And then because of the success of that damn book, suddenly I have to do another book, and another book and another book. I’m not somebody who’s set out to be a novelist per se. It just happened to be the clearest success I’ve had. I didn’t want to be trapped into just sitting in a room typing. It’s not the life I have envisaged for myself–sitting in a room typing for year after year. I kind of wanted to do something that would be…I’d get to work with a lot people, have a lot of fun, have a lot of meetings, have lots of brainstorming, lots of clever people around. I’ve also a chance to get a lot of toys. So that’s what this was. It was a kind of mid-life crisis project.

Regarding The Digital Village.

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More from Douglas Adams

There was a point to this story, but it has temporarily escaped the chronicler’s mind.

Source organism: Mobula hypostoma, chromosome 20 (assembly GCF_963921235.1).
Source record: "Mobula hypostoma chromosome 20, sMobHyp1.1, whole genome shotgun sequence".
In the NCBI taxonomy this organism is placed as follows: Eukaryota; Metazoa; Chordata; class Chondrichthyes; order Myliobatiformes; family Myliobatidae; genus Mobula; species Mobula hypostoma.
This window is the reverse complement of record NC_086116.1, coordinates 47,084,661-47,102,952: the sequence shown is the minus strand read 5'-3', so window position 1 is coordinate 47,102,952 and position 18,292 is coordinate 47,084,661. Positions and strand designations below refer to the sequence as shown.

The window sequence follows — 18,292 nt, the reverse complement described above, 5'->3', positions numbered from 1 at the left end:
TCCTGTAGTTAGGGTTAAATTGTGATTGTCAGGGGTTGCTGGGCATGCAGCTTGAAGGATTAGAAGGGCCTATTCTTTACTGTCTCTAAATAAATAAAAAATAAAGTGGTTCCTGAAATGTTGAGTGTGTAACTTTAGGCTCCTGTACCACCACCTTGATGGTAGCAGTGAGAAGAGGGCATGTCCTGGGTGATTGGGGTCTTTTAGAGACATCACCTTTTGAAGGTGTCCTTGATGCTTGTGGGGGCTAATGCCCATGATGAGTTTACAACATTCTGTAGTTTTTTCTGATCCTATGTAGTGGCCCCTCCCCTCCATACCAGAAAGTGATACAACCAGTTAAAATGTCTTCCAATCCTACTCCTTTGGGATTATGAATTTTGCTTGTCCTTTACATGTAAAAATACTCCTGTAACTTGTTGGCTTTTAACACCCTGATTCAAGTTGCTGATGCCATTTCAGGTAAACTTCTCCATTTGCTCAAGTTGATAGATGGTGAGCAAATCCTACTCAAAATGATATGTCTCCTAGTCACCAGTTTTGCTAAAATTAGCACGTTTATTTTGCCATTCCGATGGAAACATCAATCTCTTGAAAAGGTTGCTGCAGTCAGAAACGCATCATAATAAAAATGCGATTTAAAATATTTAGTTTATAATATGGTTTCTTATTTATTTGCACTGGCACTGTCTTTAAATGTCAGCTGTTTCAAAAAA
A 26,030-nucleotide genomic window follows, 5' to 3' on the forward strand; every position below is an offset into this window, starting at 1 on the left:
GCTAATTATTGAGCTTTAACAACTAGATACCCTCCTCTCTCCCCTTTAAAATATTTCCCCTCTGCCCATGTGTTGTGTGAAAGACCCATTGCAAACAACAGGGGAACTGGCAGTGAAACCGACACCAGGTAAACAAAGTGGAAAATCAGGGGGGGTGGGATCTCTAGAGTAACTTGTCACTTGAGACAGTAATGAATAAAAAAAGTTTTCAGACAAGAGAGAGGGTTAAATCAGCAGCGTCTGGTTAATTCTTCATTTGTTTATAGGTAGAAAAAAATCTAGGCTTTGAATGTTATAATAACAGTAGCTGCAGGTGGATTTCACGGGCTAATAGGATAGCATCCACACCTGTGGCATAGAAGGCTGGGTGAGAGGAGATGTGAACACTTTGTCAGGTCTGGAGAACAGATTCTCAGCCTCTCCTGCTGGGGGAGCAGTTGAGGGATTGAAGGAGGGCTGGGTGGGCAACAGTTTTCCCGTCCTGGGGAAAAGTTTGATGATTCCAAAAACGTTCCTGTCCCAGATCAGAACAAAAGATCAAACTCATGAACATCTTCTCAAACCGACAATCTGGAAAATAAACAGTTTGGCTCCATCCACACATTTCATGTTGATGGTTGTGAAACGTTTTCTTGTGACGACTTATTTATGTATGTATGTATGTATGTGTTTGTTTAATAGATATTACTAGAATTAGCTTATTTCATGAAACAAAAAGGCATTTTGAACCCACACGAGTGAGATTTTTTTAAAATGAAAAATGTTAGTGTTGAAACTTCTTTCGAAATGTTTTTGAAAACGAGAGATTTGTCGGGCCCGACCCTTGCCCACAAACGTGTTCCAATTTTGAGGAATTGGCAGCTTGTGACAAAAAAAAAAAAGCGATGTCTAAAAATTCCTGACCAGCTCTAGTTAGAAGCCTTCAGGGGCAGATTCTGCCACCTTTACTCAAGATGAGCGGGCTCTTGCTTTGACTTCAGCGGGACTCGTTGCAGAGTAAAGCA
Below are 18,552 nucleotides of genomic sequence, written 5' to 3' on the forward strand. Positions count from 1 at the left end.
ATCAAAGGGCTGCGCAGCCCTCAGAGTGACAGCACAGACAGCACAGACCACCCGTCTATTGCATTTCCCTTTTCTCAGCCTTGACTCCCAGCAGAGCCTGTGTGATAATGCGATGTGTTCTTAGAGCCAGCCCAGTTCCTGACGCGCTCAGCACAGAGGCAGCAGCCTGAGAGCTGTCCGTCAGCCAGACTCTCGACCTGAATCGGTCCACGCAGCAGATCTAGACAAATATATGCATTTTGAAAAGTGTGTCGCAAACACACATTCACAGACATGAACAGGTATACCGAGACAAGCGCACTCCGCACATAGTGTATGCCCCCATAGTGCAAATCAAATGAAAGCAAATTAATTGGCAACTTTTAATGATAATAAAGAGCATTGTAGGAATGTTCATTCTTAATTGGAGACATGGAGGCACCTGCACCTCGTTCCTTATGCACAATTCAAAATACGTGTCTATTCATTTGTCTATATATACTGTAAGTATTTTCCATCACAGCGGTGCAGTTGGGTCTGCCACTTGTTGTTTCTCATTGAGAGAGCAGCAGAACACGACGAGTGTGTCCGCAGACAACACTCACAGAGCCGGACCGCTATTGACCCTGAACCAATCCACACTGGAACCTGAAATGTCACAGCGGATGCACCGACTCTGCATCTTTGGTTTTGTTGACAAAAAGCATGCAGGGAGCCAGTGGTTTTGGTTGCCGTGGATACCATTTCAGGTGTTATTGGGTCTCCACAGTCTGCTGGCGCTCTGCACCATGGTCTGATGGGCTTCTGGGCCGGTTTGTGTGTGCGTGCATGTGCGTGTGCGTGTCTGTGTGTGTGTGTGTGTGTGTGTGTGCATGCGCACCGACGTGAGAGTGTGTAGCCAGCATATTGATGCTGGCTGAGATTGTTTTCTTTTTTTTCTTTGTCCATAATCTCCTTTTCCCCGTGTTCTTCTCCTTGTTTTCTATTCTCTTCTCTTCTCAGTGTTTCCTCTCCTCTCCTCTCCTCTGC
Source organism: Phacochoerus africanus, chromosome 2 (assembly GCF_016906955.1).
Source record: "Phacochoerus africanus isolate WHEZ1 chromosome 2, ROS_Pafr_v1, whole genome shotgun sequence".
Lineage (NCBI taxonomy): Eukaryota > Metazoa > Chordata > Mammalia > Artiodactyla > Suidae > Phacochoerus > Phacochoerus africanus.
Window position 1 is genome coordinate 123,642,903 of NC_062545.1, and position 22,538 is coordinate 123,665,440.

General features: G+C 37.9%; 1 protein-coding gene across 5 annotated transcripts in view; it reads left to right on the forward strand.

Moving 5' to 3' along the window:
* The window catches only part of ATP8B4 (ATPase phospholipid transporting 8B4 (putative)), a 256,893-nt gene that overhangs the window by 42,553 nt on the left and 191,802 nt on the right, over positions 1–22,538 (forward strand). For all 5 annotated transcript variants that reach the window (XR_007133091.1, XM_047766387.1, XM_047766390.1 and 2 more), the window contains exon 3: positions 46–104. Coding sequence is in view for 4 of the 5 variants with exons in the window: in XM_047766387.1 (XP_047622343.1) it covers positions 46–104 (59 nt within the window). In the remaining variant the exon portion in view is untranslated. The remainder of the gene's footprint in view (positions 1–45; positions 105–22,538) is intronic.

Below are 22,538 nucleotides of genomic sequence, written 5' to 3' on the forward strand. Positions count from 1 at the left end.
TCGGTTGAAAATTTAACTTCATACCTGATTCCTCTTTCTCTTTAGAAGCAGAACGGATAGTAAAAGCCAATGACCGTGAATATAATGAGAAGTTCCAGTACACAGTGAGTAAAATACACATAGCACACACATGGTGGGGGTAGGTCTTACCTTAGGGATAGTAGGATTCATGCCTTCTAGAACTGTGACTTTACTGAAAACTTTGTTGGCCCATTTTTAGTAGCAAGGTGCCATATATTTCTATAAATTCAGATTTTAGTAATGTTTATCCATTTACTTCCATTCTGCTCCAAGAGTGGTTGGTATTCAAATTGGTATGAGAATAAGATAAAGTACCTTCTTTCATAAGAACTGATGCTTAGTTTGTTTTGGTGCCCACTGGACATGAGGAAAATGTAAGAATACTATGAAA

A common mistake that people make when trying to design something completely foolproof is to underestimate the ingenuity of complete fools.

It was his subconscious which told him this – that infuriating part of a person’s brain which never responds to interrogation, merely gives little meaningful nudges and then sits humming quietly to itself, saying nothing.

I love deadlines. I like the whooshing sound they make as they fly by.

“In this replacement Earth we’re building they’ve given me Africa to do and of course I’m doing it with all fjords again because I happen to like them, and I’m old fashioned enough to think that they give a lovely baroque feel to a continent. And they tell me it’s not equatorial enough. Equatorial!” He gave a hollow laugh. “What does it matter? Science has achieved some wonderful things of course, but I’d far rather be happy than right any day.”